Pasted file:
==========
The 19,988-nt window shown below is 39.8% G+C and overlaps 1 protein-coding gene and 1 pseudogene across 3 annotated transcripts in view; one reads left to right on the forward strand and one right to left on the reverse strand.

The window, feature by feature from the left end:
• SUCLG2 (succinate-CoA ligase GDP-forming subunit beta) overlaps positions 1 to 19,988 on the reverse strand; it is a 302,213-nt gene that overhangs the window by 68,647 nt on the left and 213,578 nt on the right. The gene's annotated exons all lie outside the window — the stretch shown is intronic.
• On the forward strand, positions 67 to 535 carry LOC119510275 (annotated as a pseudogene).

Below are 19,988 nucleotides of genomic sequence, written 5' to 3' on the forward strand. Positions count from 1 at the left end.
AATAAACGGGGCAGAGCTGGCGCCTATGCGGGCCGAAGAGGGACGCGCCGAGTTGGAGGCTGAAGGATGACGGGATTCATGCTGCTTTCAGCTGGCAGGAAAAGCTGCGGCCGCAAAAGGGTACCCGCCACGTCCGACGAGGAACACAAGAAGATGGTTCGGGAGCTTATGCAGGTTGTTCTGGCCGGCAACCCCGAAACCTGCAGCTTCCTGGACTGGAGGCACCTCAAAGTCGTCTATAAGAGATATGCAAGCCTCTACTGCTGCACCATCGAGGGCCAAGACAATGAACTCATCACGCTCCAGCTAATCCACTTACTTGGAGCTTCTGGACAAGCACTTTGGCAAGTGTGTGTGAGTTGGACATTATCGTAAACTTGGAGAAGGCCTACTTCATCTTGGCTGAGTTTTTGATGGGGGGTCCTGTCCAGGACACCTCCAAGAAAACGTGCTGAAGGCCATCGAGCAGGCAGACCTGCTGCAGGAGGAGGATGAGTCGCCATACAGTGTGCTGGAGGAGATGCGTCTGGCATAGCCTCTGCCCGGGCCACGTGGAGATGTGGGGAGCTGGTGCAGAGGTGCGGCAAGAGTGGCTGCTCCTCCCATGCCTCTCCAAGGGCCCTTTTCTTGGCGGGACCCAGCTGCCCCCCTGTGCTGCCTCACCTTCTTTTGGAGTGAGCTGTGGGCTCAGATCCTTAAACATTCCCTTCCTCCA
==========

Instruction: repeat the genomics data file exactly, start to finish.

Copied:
The 19,988-nt window shown below is 39.8% G+C and overlaps 1 protein-coding gene and 1 pseudogene across 3 annotated transcripts in view; one reads left to right on the forward strand and one right to left on the reverse strand.

The window, feature by feature from the left end:
• SUCLG2 (succinate-CoA ligase GDP-forming subunit beta) overlaps positions 1 to 19,988 on the reverse strand; it is a 302,213-nt gene that overhangs the window by 68,647 nt on the left and 213,578 nt on the right. The gene's annotated exons all lie outside the window — the stretch shown is intronic.
• On the forward strand, positions 67 to 535 carry LOC119510275 (annotated as a pseudogene).

Below are 19,988 nucleotides of genomic sequence, written 5' to 3' on the forward strand. Positions count from 1 at the left end.
AATAAACGGGGCAGAGCTGGCGCCTATGCGGGCCGAAGAGGGACGCGCCGAGTTGGAGGCTGAAGGATGACGGGATTCATGCTGCTTTCAGCTGGCAGGAAAAGCTGCGGCCGCAAAAGGGTACCCGCCACGTCCGACGAGGAACACAAGAAGATGGTTCGGGAGCTTATGCAGGTTGTTCTGGCCGGCAACCCCGAAACCTGCAGCTTCCTGGACTGGAGGCACCTCAAAGTCGTCTATAAGAGATATGCAAGCCTCTACTGCTGCACCATCGAGGGCCAAGACAATGAACTCATCACGCTCCAGCTAATCCACTTACTTGGAGCTTCTGGACAAGCACTTTGGCAAGTGTGTGTGAGTTGGACATTATCGTAAACTTGGAGAAGGCCTACTTCATCTTGGCTGAGTTTTTGATGGGGGGTCCTGTCCAGGACACCTCCAAGAAAACGTGCTGAAGGCCATCGAGCAGGCAGACCTGCTGCAGGAGGAGGATGAGTCGCCATACAGTGTGCTGGAGGAGATGCGTCTGGCATAGCCTCTGCCCGGGCCACGTGGAGATGTGGGGAGCTGGTGCAGAGGTGCGGCAAGAGTGGCTGCTCCTCCCATGCCTCTCCAAGGGCCCTTTTCTTGGCGGGACCCAGCTGCCCCCCTGTGCTGCCTCACCTTCTTTTGGAGTGAGCTGTGGGCTCAGATCCTTAAACATTCCCTTCCTCCA